DENVER—Virtual pay TV services have an advantage in program licensing negotiations due to their far lower customer acquisition costs, said Tim Connolly, senior VP and head of distribution and partnerships for Hulu.
Speaking on a panel focused on the virtual MVPD business at the Pay TV Show today, Connolly noted that he studied nuclear deterrence theory in a master's program. And negotiations between traditional pay TV operators and programmers present a typical model themed around mutually assured destruction.
For linear operators, which are spending as much as $1,000 to acquire customers, losing 10,000 customers in a major networks blackout could result in a loss of $10 million.
That’s a lot of fallout.
With vMVPDs not incurring truck rolls and other setup costs, customer causation is much lower, explained Connolly, who didn’t expand the argument further to explain why virtual services are actually paying more for programming.
In today’s wide-ranging discussion, which was moderated by Cheddar founder and CEO Jon Steinberg, vMVPD operatives agreed that it is the platform that determines the average age of a show’s viewer and not the show itself.
“It really is more about the platform and not the show itself,” said Connolly, who said the average age of Hulu’s 20 million subscribers is 31.
“The reason we built PlayStation Vue was because the PlayStation audience is largely millennial and wanted a better way to watch TV,” added Dwayne Benefield, VP and head of Sony PlayStation Vue, which also has an average user age in the low 30s.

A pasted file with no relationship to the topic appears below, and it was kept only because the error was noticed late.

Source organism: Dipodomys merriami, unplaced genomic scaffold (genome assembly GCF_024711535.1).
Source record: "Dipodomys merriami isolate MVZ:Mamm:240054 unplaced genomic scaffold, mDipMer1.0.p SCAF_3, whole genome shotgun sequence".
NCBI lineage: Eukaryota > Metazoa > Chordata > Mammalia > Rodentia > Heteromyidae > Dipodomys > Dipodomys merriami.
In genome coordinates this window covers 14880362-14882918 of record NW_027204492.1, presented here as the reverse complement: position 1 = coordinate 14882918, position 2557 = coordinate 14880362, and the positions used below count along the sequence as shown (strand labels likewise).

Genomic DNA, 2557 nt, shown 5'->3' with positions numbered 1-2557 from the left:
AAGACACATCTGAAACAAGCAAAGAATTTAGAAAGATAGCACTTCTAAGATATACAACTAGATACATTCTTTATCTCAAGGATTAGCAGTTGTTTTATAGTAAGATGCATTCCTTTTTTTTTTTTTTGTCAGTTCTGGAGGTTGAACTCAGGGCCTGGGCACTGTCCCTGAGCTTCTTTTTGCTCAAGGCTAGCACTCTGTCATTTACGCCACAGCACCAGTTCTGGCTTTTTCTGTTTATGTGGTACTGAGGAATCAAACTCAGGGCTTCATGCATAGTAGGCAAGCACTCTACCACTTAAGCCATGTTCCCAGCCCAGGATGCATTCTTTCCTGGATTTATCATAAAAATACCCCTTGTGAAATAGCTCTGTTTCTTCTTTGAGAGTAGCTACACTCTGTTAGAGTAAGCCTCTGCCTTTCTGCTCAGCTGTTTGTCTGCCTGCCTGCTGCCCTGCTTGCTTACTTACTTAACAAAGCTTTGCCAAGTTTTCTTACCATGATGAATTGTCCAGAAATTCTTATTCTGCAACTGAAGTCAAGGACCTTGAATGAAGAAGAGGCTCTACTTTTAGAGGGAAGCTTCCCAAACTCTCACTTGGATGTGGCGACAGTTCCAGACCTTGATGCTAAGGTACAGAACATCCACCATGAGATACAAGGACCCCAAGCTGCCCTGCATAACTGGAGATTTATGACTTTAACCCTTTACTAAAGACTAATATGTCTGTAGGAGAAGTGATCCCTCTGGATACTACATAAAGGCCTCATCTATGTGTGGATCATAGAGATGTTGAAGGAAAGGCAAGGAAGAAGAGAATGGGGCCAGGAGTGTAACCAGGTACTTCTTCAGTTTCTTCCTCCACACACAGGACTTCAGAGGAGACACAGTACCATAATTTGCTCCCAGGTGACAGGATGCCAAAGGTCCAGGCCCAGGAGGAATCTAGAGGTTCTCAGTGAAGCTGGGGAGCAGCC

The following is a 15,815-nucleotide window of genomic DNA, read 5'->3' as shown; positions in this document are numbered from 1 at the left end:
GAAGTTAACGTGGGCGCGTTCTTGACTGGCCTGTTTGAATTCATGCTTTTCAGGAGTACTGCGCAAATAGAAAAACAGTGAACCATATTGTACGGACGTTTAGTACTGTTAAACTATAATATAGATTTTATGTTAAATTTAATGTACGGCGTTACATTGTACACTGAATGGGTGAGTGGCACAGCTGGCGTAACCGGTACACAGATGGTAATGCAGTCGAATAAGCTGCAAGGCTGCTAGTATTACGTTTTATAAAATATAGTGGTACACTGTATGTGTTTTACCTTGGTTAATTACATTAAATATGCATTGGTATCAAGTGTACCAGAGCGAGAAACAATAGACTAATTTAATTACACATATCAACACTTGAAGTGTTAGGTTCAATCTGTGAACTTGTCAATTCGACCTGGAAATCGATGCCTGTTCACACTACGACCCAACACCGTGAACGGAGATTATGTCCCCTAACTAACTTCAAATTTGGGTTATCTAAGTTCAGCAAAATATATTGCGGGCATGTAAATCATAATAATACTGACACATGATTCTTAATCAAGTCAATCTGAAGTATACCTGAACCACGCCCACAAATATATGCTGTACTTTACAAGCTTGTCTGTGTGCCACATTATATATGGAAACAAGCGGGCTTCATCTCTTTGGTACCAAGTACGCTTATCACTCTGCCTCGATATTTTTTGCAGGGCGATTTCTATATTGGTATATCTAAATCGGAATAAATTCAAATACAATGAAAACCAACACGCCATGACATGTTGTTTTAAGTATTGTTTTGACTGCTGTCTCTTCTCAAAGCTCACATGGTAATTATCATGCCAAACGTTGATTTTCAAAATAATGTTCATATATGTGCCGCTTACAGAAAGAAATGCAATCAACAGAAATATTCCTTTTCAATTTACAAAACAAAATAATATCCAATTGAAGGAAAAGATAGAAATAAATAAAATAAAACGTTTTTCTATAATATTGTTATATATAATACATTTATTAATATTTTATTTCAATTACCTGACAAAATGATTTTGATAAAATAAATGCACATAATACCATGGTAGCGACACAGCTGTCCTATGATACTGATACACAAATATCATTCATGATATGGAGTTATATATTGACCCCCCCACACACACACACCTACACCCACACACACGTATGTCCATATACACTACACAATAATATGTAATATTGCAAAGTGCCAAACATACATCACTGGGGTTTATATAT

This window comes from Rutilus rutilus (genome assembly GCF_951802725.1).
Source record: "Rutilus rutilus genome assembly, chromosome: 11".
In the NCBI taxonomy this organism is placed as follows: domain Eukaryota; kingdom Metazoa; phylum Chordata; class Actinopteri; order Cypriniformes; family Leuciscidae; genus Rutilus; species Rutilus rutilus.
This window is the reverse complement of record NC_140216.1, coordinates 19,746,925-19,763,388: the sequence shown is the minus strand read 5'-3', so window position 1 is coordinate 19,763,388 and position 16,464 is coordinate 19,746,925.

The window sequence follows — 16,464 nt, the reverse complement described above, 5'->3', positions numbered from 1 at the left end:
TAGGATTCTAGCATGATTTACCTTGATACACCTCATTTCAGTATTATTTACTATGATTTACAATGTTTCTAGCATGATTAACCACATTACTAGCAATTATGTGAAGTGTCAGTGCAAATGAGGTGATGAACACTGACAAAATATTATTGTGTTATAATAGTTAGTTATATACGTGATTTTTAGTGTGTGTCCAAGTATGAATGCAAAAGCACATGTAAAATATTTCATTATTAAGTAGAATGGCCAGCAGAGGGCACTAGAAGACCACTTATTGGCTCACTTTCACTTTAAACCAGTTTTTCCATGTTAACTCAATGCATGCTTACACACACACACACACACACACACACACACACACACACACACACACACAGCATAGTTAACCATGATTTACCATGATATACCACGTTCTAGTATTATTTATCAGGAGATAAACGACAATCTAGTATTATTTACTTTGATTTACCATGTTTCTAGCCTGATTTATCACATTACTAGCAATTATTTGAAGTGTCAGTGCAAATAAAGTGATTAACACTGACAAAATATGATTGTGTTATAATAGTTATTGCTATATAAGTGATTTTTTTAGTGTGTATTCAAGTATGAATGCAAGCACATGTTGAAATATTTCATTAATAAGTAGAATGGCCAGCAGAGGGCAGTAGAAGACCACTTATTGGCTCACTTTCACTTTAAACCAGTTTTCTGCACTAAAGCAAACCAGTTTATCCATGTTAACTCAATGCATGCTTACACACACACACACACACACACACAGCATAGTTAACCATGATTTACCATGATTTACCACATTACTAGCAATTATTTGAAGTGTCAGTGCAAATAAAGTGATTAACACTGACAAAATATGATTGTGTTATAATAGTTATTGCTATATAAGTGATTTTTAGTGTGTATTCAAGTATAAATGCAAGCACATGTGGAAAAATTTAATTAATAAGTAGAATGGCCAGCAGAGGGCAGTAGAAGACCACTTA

Despite the vMVPD business having crowded up since Vue and Dish’s Sling TV debuted three years ago, most of the panelists agreed that the surfeit of virtual pay TV services has created awareness of a new service category—in short, the crowded market has helped more than it has hurt them.
“The number of people who know we offer live service is pretty low right now,” Connolly said. “Having other people investing in the business helps build the awareness in the marketplace that lifts the rest of us.”
Added Benefield: “We’ve been around the longest, and for us, a rising tide has impacted our boat.”
Connolly, meanwhile, also discussed the role of original series in Hulu’s portfolio. He boasted that while other streaming services, notably Netflix and Hulu, have won Emmys, none had previously won a best series trophy, as Hulu’s “A Handmaid’s Tale” did last fall.
“Original programming is very important for us,” Connolly said. “We’re following the playbook of HBO created 20 years ago, when they built their brand on ‘The Sopranos.’ … Netflix followed that same playbook.”
Netflix, of course, is spending $6 billion a year now on originals, but Connolly doesn’t think Hulu needs to be the biggest spender to create a powerful brand around original comedies and dramas.
“We won a best series Emmy before [Netflix] did,” he said. “I’m not trying to gloat. I’m just saying that money isn’t a panacea.”